Mike Leach never coached Patrick Mahomes, but he may be the reason the NFL star plays the sport.

Mississippi State head coach Mike Leach passed away this week, prompting a well-deserved outpouring of not only sympathy, but appreciation for his impact on the game of football.

From his former players and assistants who became notable coaches (Lincoln Riley, Josh Hubbell, Cliff Kingsbury) to the way his Air-Raid offense changed football from high school to the NFL (five-wide formations, aggressive fourth-downers), Nothing is perfect the same.

However, what Leitch’s mold-breaking concepts did extend far beyond that.

Keep in mind that not only is his style – or more accurately his thinking – responsible for how Patrick Mahomes plays football, for example, but arguably why Patrick Mahomes plays football at all.

Mahomes is one of the NFL’s most exciting and marketable stars. He and Leech have never met. Without Leach, however, it’s fair to wonder if Mahomes would have been capped as a college player or playing a different position, let alone playing an entirely different sport, instead of lighting up the NFL like few people do.

Flash back to 2012, Mahomes’ junior season at Whitehouse (Texas) High School. He played safety as a sophomore before becoming the starting quarterback at the Whitehouse.

Leach was coaching Washington State at the time, but during his tenure (2000-2009) at Texas Tech, he nailed the air raid offense. Mahomes High School coach Adam Cook went to Tech and installed a copy of the system at the Whitehouse.

Mike Leach’s influence on not only his players, but stars like Patrick Mahomes and even the entire sport of football, has been significant. (AP Photo/Scott Odette)

Air raiders tend to favor smart and instinctive quarterbacks. Mahomes was not the most polished player at the time. He was a three-sport star, which meant he spent his free time playing basketball and baseball, not working with a pitching specialist, attending combine harvesters or playing endless 7v7 games.

He was, however, adaptive, intelligent and very competitive. In the simplest terms, Air Raid favors those characteristics. More old-fashioned school crime probably didn’t work for him.

“Coach Adam Cook was the first to show me the quarterback position,” said Mahomes. “He didn’t force me to be a certain kind of quarterback, he just let me go out there and play the game like I like to play it.”

Mahomes threw for 3,839 yards and 46 touchdowns that season as a high school senior. He also rushed for 258 yards and six more scores. As a senior, he threw for over 4,600 yards and 50 touchdowns.

“He always made the right decisions,” Cook said.

The first year alone was enough to get the attention of college football officials, but questions remain about Mahomes’ future. The air raid is still considered somewhat of a gimmick. If your team doesn’t run it, can the QB adapt? Was Mahomes just a regular quarterback? Was he even a quarterback?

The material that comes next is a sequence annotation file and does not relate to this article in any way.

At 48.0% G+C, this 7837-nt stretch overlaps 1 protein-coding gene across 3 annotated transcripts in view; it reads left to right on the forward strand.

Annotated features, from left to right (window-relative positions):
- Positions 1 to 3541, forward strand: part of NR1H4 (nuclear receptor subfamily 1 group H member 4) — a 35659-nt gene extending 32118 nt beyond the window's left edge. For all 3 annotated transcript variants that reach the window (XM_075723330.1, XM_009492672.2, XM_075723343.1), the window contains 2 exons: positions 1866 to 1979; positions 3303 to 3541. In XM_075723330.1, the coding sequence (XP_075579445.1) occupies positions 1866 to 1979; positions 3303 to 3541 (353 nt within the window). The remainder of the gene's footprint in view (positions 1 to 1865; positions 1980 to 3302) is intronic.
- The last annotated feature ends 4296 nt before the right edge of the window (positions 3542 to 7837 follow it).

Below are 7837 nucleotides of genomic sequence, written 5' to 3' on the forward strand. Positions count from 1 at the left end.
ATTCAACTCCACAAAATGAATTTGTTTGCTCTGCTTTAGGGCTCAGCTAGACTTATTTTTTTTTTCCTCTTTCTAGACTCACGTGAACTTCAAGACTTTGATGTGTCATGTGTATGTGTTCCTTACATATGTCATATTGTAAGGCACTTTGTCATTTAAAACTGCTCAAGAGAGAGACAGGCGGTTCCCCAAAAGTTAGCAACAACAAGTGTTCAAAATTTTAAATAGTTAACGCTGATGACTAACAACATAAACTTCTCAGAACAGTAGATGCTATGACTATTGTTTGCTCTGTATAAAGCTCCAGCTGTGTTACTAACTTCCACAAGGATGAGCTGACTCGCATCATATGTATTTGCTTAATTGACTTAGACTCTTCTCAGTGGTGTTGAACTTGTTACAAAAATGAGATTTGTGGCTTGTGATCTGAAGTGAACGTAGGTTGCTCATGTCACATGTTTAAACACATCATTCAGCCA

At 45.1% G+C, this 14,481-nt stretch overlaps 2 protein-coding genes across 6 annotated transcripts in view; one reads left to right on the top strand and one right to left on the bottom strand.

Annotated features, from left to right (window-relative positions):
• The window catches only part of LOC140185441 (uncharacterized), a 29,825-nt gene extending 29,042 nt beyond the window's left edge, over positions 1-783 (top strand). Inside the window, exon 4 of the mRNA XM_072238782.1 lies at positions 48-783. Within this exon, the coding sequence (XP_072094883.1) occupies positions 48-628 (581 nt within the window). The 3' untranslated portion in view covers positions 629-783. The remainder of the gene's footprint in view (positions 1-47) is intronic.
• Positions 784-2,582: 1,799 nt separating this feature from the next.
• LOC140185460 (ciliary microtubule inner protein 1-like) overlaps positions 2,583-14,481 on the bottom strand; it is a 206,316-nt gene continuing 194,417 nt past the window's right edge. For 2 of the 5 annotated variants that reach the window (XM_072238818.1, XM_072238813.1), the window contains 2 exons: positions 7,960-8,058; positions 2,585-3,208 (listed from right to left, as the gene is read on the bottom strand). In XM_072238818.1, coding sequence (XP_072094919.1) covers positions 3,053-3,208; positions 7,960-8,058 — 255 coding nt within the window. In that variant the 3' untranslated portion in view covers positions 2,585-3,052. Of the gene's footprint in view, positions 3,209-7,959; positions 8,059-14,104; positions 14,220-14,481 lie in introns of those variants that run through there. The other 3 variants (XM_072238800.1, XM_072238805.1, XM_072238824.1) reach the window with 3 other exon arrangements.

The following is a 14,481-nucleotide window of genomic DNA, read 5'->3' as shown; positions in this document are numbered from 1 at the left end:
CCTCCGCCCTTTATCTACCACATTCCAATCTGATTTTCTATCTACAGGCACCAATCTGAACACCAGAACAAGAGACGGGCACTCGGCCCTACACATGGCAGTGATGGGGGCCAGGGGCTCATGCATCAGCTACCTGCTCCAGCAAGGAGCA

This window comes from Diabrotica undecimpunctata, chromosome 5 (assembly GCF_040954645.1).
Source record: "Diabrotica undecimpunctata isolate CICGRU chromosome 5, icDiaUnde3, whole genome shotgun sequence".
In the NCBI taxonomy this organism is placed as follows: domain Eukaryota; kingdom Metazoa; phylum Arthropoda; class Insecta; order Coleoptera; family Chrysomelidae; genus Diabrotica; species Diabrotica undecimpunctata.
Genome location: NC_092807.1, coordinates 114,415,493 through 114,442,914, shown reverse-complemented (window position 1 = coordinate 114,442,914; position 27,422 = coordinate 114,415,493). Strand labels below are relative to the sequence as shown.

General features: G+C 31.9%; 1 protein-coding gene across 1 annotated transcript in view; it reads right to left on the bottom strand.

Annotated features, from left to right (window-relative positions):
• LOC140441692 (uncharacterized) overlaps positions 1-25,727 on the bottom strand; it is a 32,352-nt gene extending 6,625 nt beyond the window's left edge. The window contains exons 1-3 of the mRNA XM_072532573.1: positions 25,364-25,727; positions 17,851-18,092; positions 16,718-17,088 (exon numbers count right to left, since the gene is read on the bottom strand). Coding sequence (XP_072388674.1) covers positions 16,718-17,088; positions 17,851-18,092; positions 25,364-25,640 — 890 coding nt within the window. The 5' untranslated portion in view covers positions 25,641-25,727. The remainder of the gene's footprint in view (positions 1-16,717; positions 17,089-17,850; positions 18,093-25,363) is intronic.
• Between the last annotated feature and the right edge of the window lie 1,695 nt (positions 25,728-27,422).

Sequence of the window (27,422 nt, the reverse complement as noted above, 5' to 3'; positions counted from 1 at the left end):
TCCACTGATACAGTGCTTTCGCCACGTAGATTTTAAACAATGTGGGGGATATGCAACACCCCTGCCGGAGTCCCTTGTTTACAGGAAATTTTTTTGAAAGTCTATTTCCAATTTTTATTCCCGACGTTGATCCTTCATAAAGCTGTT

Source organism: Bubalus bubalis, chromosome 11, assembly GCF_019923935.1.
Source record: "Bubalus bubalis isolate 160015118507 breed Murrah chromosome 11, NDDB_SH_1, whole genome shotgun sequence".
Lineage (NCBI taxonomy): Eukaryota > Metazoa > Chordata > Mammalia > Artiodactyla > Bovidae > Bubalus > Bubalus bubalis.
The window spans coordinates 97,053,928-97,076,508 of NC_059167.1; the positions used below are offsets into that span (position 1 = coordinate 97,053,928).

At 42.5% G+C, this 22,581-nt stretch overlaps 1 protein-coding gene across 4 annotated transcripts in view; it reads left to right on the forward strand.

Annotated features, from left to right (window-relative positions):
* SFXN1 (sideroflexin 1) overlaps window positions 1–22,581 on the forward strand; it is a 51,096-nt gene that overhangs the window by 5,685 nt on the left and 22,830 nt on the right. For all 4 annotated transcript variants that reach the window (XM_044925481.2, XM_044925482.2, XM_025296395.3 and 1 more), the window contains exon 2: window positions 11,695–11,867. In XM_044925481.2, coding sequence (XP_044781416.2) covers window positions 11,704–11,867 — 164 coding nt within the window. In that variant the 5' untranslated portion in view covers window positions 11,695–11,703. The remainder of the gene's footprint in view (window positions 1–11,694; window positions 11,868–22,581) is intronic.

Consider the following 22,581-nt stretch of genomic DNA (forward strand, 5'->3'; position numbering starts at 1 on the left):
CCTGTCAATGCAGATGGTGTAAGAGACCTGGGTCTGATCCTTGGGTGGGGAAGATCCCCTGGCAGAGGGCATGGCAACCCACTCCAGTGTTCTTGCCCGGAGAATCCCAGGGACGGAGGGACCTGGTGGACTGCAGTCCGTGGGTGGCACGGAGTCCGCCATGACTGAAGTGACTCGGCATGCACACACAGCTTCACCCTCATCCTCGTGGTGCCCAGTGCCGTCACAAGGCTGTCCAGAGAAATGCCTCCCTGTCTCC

Mahomes’ father, Pat, once told the Lubbock Avalanche Journal that the University of Texas recruited his son to play safety, seeing him as more of an athlete. Other schools were afraid to think Patrick would focus on baseball – so counting on being a quarterback was risky.

Cliff Kingsbury was the head coach of Texas Tech at the time. He played for the Red Raiders and was Leach’s starting quarterback from 2000-2002. He saw everything from an air raid perspective, and thus saw Mahomes as not just a quarterback, but perhaps the perfect quarterback.

“A dynamic athlete,” Kingsbury said at the time. “And he’s a winner. You watch him play and he wants his team over and over again.”

Texas Tech's first quarterback Mike Leach, Cliff Kingsbury, talks with the school's greatest quarterback, Patrick Mahomes.  (AP Photo/Ron Jenkins)

Texas Tech’s first quarterback Mike Leach, Cliff Kingsbury, talks with the school’s greatest quarterback, Patrick Mahomes. (AP Photo/Ron Jenkins)

In other words, this was not a security. This was putting the best player in the most important place. Undeterred by choosing baseball (he was later recruited by the Detroit Tigers), Kingsbury told Mahomes to come to Tech and play both sports.

Mahomes quickly complied, and began trying to combine what they did at Tech with what he was doing at Whitehouse.

“My high school coach went to Texas Tech, so he had the same style on offense.” Mahomes said this week. “[When] I went on visits there, trying to figure out what they were doing to add to our mistake.”

Once at Texas Tech, Mahomes became a starter as a freshman. He quit baseball in his sophomore year to focus on football. In his last two seasons, managing Mike Leach’s Air Raid offense, he has thrown for 9,705 yards and 77 touchdowns. Drafted 10th overall by Kansas City in 2017.

“Coach Kingsbury took me from an athlete, a baseball player in the outfield, to making me a quarterback,” said Mahomes. “He taught me how to keep track of progress, taught me to read the coverages and built myself up.”

He was named the NFL MVP in his first season as a starter and won the Super Bowl in his second season.

“I learned from Coach Kingsbury, so I feel like I learned from Mike Leach himself,” Mahomes added this week.

Mahomes is clearly one of the greatest athletes in the world. However, if Mike Leach wasn’t redefining offensive football play and the characteristics a quarterback needs to succeed at the position, would he play quarterback in the NFL? Does he play soccer at all? Was he just a good high school or college safety before choosing to focus on baseball?

It is not an exaggeration to ask.

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